To Rise Again at a Decent Hour by Joshua Ferris

Doctor Paul C O’Rourke is a dentist in New York whose life is sent upside down when a website, an email address, a twitter account and a facebook page are all set up in his name propounding the history and tenets of the Ulms. The Ulm aren’t just a religion, they are a people, a race that claims to be more persecuted than the Jews whose religious book, the Cantaveticles, includes an older version of the Biblical Job.

At first, Paul is outraged. He is an atheist who deplores all but the communal trappings of religion. But he has spent his life trying to belong, especially since his father’s suicide, and a religion that claims doubt as its binding principle, a religion that is also a family – all of them genetically linked to the original line of Ulms from the time of the Old Testament – is an appealing prospect. So far, the closest he has come to a family’s embrace, outside of his love for the Red Sox, is through the families of his respective girlfriends. He shares this desperation to belong with the leader of the newly formed Ulm and their online exchange moves from outrage to intrigue.

I suspect I missed the point of this novel. Though there were many moments when a comment would tickle my mind, or the witty and meticulous depiction of isolation and loneliness in the midst of a metropolis moved me to world-weary empathy, I simply wasn’t gripped. This is an interesting book about the god-hole we are all said to harbour within us, about what lengths people will go to in order to belong including fighting against those who don’t, but it remains ungrounded for me. Paul is himself too disconnected to give this roughshod ride through Catholicism, Judaism and Ulmism emotional punch. However, as I say, I think it may simply be that the novel didn’t speak to me as it will or does to others. I’d swap The Wake by Paul Kingsnorth into the shortlist for the Man Booker and To Rise Again at a Decent Hour back out onto the longlist. But if dental hygiene and a longing to belong are your bag, do read this and disagree with me.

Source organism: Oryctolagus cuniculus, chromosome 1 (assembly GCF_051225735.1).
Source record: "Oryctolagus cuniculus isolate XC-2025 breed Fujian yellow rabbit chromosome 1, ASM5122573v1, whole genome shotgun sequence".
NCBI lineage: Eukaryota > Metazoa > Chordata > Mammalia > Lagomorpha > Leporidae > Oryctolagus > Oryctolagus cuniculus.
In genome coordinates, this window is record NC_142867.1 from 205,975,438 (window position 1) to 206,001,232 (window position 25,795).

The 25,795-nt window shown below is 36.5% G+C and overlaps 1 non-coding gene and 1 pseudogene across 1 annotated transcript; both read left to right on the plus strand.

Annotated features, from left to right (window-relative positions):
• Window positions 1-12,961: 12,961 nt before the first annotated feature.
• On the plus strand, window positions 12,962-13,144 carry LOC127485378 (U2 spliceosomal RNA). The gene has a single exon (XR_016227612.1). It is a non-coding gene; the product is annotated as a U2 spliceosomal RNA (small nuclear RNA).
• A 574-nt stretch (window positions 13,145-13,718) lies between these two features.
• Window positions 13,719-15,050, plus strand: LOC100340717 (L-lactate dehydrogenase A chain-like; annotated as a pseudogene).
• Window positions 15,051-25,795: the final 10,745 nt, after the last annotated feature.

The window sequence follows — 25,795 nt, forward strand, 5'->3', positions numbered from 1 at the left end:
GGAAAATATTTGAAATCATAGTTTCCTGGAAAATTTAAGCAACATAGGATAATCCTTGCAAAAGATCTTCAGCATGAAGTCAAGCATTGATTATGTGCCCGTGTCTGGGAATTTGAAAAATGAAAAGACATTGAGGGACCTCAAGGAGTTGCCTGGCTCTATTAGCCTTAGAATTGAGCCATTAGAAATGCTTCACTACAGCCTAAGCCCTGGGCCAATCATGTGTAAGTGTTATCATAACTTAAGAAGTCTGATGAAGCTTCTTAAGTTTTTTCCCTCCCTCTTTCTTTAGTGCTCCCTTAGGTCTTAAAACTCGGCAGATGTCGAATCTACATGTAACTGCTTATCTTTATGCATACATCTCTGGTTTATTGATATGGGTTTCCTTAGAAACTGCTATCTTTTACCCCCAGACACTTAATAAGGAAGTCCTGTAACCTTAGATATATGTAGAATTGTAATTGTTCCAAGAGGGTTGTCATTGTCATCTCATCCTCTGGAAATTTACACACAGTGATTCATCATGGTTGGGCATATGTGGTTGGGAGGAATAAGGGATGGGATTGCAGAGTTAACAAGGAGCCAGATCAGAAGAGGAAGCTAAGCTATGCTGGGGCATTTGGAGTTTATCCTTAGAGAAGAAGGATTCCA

Next week I’m reading The Lives of Others by Neel Mukherjee, followed by The Narrow Road to the Deep North by Richard Flanagan.